Travel: Ballintaggart Farmhouse, Grandtully: we try new self-catering cottage from the team behind the farm, restaurant and hotel
You know what they say about the early bird.
They’re the one who catches the best bedroom at Ballintaggart Farmhouse.
On our visit, we sneakily made sure to get to the Highland Perthshire destination before the rest of our family party. Arrive at 4pm, we told them, but we turned up WAY before then.
There was no way we were going to end up stuck in the servants’ quarters
Still, we needn’t have worried, as there is no dud at this luxurious destination, which sleeps up to 14 guests, including four children in a communal attic bedroom, and opened just a couple of months ago.
It’s pristine inside - all white walls, with tasteful artworks and tactile soft furnishings.
First of all, we scoped out the wedding suite. It’s a private annexe on the side of the house, with its own entrance and herb garden. But, no, we’re past the honeymoon stage.
In the main house, any other boudoir - almost all of which have a freestanding bath and Laura Thomas products in the sleeping space - would’ve made us feel as if we were staying in a five-star hotel. In the end, the corner view across the wildflower meadow from one of the upstairs rooms, as well as its original fireplace, sold me.
We bagged it with our wheelie suitcases, and none of the subsequent arrivals felt even vaguely hard done by. Every space is gorgeous, including the kitchen, with its white walls, designer pendant lights and bright orange range, all set off by a bunch of wildflowers on the bleached wood table.
If you don’t fancy heading out to the nearby and excellent The Grandtully Hotel by Ballintaggart – also owned by brothers Chris and Andrew Rowley – and have exhausted the welcome hamper, recruit the catering services of Harris McNeill. This chef also teaches at the Ballintaggart Cook School, which neighbours the Farmhouse, and runs classes including the upcoming Fermenting and Pickling on November 3. There are also Feast Nights there, including a Ballintaggart x Glenfiddich Whisky Dinner on October 26, and monthly Slow Sundays lunches.
McNeill can create menus for kids, as well as grown-ups. The young ones in our party had a dinner of pasta, garlic bread and brownies, while the adults and the more adventurous teen, started with Great Glen charcuterie and olives, then had trout tartare topped with petals of peppery radish and rye bread. This was followed by Laurencekirk duck breast, pear and grilled bitter leaves, and, for pudding, there was an apple tart-tatin that was made with fruit from their orchard.
The youngest in our party, Sylvie, aged four, developed a crush on our cook for the night, and chased around after Shep (her take on chef). After dinner, we had tea, coffee and cubes of Aberfeldy Tablet in the living room. Instead of worrying about washing up, since the catering team took care of that, we concentrated on a highly competitive game of Pictionary.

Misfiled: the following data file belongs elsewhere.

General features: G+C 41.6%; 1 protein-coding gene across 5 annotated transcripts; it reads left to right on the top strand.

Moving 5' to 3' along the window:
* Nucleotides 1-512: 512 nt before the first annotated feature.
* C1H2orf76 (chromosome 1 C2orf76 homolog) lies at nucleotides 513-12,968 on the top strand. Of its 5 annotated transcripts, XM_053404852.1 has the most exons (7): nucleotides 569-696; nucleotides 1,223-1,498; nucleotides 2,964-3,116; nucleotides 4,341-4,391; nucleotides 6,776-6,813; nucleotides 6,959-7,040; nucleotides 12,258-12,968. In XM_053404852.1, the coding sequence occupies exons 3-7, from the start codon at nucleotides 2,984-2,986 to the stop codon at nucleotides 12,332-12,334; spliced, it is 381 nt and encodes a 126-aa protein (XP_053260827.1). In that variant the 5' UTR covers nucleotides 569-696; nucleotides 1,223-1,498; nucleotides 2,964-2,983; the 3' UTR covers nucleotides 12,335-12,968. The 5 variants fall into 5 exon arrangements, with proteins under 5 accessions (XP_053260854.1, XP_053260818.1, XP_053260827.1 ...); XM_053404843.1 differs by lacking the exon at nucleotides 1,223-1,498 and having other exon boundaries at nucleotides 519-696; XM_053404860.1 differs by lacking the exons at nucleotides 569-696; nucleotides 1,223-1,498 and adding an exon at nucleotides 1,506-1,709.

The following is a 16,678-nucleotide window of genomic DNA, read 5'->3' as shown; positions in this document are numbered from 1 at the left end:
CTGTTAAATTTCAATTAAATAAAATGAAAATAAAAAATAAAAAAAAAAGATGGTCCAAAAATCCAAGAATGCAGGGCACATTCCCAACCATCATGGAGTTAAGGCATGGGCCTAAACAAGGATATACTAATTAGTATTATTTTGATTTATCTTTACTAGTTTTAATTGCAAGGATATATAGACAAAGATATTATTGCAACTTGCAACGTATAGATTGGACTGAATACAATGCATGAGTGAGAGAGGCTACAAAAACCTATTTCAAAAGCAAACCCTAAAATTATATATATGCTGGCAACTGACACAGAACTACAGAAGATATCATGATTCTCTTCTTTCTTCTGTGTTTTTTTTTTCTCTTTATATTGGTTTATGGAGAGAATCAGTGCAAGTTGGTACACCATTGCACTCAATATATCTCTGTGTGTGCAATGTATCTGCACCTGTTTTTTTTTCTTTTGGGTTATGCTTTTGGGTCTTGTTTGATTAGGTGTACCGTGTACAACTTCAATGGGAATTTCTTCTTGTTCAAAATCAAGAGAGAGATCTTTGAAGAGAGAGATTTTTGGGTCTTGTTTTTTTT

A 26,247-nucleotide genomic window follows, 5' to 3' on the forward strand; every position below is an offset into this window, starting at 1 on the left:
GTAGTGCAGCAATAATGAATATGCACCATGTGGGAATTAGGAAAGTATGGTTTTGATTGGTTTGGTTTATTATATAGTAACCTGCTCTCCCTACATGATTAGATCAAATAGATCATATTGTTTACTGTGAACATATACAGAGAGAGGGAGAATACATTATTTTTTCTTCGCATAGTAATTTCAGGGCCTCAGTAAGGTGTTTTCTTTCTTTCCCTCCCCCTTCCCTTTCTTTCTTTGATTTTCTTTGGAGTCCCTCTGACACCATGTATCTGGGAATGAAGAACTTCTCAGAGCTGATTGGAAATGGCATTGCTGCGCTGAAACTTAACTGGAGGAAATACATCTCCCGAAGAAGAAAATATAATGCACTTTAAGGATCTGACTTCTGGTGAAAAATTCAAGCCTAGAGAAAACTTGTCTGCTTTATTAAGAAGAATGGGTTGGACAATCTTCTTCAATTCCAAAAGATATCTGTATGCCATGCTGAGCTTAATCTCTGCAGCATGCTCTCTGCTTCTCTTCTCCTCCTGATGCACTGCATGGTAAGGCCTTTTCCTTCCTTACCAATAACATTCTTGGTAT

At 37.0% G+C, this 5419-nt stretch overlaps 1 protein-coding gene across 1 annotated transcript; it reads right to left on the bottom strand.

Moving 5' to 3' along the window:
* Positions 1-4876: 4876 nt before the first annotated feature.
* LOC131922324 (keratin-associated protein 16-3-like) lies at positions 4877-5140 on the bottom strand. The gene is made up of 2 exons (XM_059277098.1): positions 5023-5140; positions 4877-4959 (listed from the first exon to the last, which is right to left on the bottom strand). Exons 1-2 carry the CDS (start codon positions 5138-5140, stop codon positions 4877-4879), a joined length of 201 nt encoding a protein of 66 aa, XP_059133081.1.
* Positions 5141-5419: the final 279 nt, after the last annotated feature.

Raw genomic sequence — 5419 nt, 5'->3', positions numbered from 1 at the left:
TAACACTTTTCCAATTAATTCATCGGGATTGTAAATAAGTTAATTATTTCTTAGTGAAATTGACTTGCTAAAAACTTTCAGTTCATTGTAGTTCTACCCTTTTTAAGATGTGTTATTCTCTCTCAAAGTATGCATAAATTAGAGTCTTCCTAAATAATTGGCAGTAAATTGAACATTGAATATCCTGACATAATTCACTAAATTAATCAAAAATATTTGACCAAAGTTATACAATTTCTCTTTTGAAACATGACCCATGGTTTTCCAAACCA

If you’re here for their minimum stay of three nights, there’s no need to stray far. There’s are lovely walks to a nearby juniper woodland, where you might spot chanterelles, and a waterfall. They cater for weddings at Ballintaggart, and, apparently, a recent couple took a break from their nuptials to swim in this natural plunge pool.
You’re also just 18-minutes drive from Pitlochry or Aberfeldy, so there are salmon ladders, bookshops and farmers’ markets on your doorstep.
Back at the house, while the teenager read her book on the sofa, the rest of us play on the tennis court, volleying balls. This space acts as a suntrap for the dregs of the season’s rays. At the top of the hill, there’s a revolving summerhouse, which can be turned so you have a view of the rising or setting of the sun.
We also quacked ‘hello’ to the ducks and hens in their luxurious enclosure, and played on the swing, which is anchored to an elderly-looking tree. If someone pushes you, it flies at a vertiginous angle and you feel as if your shoes might come flying off, like in Fragonard’s famous painting. This vantage point provides the perfect view of the farmhouse and its white-washed gable end.
We could almost see into the window of our chosen bedroom.
And, yes, it was a lovely one, just not the best. They’re all equal here.
Ballintaggart Farmhouse, Ballintaggart Farm, Grandtully, Pitlochry (01887 446 000, www.ballintaggart.com). Prices start from £3000 for three nights, which is the minimum stay.
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